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As Program Director, the emotional well-being of our trainees is one of the most important aspects of our training program. Achieving success in an academically demanding training program requires a healthy, balanced and positive mental outlook. I want you to be happy and enjoy what you’re doing while you’re working hard.
The fellows’ website “The Hot Snare” was developed three years ago. This website, where personal and professional activities are shared, is fully driven by the fellows. Faculty are invited to share some articles in the learning corner. It is a site where fellows and faculty can go to learn about what’s happening inside the Fellowship as well as outside. There is always lots of informative and fun information to glean on the site.
During the year, fellows, faculty, and their families share out-of-work activities to promote a sense of unity, cohesiveness, and positivity. In past years, prior to the COVID pandemic, we have cooked dinner together, painted the Cincinnati skyline together, and this past year, had a wonderful afternoon bowling with one another.
Fellows, on their own, spend a lot of time doing outside activities together. This is the fundamental basis for the strong bond of camaraderie that they all share. Once a year we cancel academic conferences to do a wellness activity. We have done Yoga several years in the past, and this past year we played lawn games on a beautiful sunny autumn day.
The University of Cincinnati, the College of Medicine, the University of Cincinnati Medical Center, and UC Health have devoted substantial resources to supporting an environment where we can all work and play and stay healthy and be productive.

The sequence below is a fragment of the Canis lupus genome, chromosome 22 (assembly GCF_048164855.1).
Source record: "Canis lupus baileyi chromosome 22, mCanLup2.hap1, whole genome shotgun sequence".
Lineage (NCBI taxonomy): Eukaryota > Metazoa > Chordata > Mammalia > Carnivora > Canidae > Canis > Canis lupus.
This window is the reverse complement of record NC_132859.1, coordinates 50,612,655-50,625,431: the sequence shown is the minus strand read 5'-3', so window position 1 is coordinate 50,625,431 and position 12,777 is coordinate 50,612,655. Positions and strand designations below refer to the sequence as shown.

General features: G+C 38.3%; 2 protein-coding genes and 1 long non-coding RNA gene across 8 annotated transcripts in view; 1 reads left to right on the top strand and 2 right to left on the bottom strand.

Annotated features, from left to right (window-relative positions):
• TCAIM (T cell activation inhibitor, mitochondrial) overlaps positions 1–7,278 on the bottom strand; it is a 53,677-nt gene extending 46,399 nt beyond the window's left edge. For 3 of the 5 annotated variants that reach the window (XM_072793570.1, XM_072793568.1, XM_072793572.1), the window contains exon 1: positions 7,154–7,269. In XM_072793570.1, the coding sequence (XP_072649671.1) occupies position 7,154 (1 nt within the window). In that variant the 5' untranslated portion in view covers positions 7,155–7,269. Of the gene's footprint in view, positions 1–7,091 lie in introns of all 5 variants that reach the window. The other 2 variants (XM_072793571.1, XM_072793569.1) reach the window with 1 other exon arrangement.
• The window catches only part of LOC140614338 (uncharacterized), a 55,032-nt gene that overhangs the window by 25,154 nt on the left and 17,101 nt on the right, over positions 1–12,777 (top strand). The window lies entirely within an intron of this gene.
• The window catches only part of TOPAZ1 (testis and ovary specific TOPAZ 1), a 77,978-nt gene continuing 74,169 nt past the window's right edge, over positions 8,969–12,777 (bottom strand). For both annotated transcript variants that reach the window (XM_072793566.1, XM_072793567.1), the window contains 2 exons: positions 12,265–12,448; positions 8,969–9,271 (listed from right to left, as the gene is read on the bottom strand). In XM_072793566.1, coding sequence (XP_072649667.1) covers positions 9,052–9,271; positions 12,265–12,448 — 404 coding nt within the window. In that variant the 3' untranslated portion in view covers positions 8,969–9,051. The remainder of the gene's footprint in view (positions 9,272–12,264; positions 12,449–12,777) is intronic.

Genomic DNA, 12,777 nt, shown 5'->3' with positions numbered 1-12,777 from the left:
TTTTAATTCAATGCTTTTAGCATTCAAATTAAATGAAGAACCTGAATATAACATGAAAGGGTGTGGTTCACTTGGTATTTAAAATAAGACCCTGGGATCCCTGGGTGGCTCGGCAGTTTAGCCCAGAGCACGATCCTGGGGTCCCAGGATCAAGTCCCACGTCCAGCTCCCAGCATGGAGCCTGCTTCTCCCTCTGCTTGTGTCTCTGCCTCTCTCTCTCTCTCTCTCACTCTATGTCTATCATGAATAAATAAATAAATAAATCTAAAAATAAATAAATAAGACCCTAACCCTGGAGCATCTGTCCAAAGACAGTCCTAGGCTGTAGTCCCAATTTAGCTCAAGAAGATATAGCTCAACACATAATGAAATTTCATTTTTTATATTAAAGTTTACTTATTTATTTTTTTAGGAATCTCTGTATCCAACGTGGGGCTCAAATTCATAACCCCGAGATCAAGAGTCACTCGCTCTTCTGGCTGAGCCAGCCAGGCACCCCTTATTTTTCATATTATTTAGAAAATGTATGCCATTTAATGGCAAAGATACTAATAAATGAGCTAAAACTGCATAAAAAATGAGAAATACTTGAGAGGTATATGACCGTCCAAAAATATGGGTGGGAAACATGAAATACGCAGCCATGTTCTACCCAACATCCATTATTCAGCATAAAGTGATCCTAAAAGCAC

Mental health, feeling joy during the rigors of medical training, can be challenging, and it is always at the forefront of this Fellowship. For the past three years, on Sunday nights, as Program Director I have sent positive messages of inspiration, leadership, and joy to each of the fellows as they begin their work week.
Part of our midyear and end-of-year evaluation is a “self-reflective” survey. This is the program’s way of training fellows in the art of looking at your life personally and professionally and seeing where you are in terms of achieving your goals. What are your strengths, your weaknesses, what you hope to achieve, and how are you going to do this? This is an opportunity to require yourself to stop and think, take your emotional temperature, and assess your personal satisfaction with what you are doing and with the relationships that surround you. It is a discipline that we would like to instill early in training and have fellows use throughout their careers.
Cincinnati is a wonderful city that has lots of available outside activities and is focused on allowing people that live here to utilize all of the beautiful parks, rivers, music events, social events, and great food in order to maintain physical and mental health.
Below is just a small sampling of what the city has to offer to help you on your way to achieving good mental health.
Check out the tools below to help identity burnout, build resilience and promote wellness.
AMA (American Medical Association)
Improving Physician Resiliency
The Ohio State University Mind-Body STREAM (Skills Training for
Resilience, Effectiveness and Mindfulness) online module program
Cultivating wellness through mindfulness practice and resilience training self-guided mindfulness, chair yoga, stretching, journaling, gratitude, prompts, stream of consciousness and mindful eating
University of CincinnatiDepartment of Internal Medicine
Division of Digestive Diseases
231 Albert Sabin Way, ML 0595
Cincinnati, OH 45267-0595